The part about the magnetic field might be a surprise to you, yet this definitely happens in all wires carrying electricity. You can prove it to yourself with the following experiment. You will need:
- One AA, C or D-cell battery
- A piece of wire (If you have no wire around the house, go buy a spool of insulated thin copper wire down at the local electronics or hardware store. Four-strand telephone wire is perfect -- cut the outer plastic sheath and you will find four perfect wires within.)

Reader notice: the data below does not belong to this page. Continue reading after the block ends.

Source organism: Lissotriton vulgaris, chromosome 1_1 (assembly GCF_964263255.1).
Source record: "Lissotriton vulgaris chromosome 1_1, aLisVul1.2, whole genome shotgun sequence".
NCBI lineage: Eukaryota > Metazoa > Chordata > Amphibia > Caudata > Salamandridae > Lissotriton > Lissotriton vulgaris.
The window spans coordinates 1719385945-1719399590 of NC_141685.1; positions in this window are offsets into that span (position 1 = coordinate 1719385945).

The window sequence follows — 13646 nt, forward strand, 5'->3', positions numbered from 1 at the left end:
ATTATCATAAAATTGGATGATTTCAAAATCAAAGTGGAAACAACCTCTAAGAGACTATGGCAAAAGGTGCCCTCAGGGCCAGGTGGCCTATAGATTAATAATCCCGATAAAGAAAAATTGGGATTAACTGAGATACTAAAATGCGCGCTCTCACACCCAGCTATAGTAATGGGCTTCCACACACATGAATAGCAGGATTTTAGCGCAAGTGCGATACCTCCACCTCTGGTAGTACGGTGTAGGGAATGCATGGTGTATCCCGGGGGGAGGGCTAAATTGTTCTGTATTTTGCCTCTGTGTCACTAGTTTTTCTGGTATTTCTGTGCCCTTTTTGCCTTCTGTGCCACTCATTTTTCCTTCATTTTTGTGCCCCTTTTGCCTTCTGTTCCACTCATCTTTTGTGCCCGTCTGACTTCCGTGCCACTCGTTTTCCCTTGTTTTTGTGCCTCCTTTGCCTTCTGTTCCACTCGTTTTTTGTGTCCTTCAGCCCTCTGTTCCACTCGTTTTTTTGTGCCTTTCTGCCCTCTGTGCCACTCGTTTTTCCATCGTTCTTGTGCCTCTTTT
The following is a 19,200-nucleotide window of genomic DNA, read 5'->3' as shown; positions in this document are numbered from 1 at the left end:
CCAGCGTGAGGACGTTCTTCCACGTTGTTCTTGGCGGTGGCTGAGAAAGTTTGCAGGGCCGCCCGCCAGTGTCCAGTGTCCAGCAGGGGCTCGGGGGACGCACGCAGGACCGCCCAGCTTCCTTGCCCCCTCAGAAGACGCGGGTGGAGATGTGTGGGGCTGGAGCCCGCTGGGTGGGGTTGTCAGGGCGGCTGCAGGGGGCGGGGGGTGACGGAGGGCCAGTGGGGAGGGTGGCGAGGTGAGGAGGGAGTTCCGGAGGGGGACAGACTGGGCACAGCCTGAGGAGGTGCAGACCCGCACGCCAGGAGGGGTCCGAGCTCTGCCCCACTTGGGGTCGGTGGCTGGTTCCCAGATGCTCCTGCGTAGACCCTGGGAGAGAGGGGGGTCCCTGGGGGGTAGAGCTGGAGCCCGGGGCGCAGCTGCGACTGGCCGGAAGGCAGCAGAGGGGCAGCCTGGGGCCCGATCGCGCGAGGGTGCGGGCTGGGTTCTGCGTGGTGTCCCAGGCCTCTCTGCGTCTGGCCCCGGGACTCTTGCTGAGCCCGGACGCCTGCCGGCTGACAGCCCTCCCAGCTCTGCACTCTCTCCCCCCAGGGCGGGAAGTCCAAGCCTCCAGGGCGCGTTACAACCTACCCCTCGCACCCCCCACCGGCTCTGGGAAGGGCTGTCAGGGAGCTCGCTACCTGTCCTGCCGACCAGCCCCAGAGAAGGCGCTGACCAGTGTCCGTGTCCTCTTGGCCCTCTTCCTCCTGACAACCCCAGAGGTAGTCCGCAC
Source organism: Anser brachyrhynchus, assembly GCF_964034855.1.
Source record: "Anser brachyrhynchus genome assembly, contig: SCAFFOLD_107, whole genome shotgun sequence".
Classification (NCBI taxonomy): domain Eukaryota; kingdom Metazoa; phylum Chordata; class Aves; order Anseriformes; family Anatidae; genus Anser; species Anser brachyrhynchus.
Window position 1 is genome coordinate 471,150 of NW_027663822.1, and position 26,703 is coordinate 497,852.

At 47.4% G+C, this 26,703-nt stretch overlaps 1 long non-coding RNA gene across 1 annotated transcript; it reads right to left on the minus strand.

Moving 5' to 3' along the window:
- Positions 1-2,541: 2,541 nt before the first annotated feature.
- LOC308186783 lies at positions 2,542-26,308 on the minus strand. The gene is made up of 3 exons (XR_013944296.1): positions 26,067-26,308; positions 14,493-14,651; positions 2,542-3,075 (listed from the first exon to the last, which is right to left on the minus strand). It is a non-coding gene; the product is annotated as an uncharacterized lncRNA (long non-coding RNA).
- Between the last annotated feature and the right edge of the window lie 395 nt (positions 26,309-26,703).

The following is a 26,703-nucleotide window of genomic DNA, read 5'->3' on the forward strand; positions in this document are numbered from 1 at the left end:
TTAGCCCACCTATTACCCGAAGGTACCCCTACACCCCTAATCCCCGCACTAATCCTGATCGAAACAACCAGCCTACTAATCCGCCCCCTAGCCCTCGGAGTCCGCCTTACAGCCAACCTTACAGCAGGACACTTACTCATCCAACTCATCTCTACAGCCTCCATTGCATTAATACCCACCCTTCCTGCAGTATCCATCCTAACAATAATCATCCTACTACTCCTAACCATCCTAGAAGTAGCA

- A compass
Put the compass on the table and, with the wire near the compass, connect the wire between the positive and negative ends of the battery for a few seconds. What you will notice is that the compass needle swings. Initially, the compass will be pointing toward the Earth's north pole (whatever direction that is for you), as shown in the figure on the right. When you connect the wire to the battery, the compass needle swings because the needle is itself a small magnet with a north and south end. Being small, it is sensitive to small magnetic fields. Therefore, the compass is affected by the magnetic field created in the wire by the flow of electrons.